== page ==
stated in a proclamation: "Science [and that is modern natural science] is a road to a happier human life."

What is the sense of this statement? Does it spring from reflection? Does it ever ponder on the meaning of the atomic age? No ! For if we rest content with this statement of science, we remain as far as possible from a reflective insight into our age. Why? Because we forget to ponder. Because we forget to ask: What is the ground that enabled modern technology to discover and set free new energies in nature?

This is due to a revolution in leading concepts which has been going on for the past several centuries, and by which man is placed in a different world. This radical revolution in outlook has come about in modern philosophy. From this arises a completely new relation of man to the world and his place in it. The world now appears as an object open to the attacks of calculative thought, attacks that nothing is believed able any longer to resist. Nature becomes a gigantic gasoline station, an energy source for modern technology and industry. This relation of man to the world as such, in principle a technical one, developed in the seventeenth century first and only in Europe. It long remained unknown in other continents, and it was altogether alien to former ages and histories.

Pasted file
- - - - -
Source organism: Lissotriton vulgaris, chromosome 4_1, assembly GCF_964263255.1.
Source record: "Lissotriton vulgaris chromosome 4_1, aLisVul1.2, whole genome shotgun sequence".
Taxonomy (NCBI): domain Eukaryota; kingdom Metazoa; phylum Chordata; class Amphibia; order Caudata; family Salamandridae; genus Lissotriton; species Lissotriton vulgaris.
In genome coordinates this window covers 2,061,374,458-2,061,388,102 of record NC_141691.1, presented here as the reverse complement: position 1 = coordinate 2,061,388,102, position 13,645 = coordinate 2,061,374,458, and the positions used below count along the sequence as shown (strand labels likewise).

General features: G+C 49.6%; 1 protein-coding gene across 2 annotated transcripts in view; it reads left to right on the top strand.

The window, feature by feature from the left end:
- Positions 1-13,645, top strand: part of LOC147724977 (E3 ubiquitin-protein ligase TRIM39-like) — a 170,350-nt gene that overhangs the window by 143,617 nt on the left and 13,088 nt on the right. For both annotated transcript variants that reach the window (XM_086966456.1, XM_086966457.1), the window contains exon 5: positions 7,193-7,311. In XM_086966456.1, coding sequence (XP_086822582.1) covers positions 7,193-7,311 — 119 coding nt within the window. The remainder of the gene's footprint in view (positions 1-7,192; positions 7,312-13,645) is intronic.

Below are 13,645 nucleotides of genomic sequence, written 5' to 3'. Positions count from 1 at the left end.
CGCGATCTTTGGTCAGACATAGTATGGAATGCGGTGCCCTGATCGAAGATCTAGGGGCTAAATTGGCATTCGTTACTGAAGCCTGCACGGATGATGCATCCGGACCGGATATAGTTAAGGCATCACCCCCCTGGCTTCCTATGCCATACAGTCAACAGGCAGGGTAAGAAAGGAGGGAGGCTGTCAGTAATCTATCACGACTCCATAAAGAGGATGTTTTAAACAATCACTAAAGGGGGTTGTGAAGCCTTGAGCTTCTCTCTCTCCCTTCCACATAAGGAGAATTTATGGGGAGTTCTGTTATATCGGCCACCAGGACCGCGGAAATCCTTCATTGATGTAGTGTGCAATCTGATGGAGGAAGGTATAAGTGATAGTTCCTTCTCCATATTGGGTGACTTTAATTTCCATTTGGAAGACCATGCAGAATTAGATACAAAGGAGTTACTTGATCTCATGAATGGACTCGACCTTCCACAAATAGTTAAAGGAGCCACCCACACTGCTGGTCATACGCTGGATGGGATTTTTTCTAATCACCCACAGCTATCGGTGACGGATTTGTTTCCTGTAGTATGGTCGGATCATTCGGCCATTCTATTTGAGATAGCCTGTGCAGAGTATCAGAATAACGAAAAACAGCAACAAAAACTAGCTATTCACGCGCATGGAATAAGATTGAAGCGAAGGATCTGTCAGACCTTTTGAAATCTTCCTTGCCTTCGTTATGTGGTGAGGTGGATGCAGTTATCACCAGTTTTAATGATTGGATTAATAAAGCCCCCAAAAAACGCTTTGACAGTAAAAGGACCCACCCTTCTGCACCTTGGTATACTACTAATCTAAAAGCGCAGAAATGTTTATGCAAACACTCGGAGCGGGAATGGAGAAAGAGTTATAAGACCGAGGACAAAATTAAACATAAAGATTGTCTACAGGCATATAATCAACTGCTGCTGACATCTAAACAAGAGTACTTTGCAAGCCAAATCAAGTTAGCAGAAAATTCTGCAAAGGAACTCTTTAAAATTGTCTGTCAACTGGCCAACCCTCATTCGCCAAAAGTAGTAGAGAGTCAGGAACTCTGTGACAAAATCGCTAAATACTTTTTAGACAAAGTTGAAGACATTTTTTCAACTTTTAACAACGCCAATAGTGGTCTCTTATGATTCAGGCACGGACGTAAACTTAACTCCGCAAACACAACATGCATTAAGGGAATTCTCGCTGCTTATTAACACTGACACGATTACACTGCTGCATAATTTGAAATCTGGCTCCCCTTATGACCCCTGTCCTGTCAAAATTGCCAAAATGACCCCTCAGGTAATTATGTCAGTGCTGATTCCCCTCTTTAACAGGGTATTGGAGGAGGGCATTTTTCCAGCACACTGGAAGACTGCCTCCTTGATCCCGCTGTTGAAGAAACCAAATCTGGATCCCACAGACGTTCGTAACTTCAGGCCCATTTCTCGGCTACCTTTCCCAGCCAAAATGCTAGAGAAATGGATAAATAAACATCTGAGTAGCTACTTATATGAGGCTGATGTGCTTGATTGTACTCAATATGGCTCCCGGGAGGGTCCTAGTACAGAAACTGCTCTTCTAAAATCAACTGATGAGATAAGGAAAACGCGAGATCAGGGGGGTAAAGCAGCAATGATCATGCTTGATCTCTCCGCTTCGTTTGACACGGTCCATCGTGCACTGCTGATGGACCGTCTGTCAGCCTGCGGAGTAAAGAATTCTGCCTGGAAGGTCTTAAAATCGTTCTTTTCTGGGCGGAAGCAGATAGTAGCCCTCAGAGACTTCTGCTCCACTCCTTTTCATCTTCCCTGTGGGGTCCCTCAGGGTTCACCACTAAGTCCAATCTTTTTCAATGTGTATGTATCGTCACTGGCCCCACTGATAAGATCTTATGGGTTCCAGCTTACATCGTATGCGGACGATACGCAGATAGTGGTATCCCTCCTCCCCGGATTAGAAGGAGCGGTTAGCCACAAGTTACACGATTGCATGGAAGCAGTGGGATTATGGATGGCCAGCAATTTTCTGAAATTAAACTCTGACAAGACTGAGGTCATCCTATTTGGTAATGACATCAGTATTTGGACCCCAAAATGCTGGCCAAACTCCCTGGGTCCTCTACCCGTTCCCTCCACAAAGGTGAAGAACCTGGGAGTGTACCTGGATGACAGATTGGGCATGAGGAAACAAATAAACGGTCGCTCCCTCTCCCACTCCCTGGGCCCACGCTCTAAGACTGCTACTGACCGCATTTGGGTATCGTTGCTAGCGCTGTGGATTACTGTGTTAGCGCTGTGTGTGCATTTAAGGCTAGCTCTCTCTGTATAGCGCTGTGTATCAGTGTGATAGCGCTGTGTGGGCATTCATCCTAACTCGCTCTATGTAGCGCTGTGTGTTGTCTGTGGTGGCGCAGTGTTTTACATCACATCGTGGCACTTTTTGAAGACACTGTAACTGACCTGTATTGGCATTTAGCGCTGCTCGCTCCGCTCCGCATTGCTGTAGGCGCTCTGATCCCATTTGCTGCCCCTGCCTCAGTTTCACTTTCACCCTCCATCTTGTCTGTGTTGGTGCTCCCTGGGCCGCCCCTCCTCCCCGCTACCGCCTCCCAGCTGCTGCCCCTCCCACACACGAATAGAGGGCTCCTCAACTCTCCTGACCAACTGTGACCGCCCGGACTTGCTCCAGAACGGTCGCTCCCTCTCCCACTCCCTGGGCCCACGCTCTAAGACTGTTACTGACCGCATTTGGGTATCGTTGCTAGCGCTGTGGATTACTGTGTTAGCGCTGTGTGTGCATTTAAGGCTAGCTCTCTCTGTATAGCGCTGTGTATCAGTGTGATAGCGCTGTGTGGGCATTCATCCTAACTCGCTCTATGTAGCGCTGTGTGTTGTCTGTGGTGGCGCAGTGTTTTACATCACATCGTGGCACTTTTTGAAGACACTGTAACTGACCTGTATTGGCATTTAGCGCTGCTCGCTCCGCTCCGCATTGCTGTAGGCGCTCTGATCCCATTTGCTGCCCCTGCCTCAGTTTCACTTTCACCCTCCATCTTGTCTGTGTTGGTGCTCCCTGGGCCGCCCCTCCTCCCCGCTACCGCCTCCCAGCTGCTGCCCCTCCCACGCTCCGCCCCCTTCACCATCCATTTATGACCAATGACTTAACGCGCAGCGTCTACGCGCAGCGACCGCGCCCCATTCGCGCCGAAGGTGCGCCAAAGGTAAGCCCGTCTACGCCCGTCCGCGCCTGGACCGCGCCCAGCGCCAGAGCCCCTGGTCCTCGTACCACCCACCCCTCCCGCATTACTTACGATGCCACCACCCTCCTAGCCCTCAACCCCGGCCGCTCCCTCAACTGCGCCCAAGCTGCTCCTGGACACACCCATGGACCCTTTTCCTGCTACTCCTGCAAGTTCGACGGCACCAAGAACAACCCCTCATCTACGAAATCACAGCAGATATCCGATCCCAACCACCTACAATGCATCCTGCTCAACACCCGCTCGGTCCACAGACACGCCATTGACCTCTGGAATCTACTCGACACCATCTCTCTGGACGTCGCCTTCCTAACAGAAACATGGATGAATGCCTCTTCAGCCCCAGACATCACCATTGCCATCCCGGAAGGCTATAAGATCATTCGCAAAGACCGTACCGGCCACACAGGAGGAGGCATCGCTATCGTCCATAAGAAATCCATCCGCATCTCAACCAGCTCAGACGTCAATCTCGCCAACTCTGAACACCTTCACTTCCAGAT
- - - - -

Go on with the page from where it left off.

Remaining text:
The power concealed in modern technology determines the relation of man to that which exists. It rules the whole earth. Indeed, already man is beginning to advance beyond the earth into outer space. In not quite twenty years, such gigantic sources of power have become known through the discovery of atomic energy that in the foreseeable future the world's demands for energy of any kind will be ensured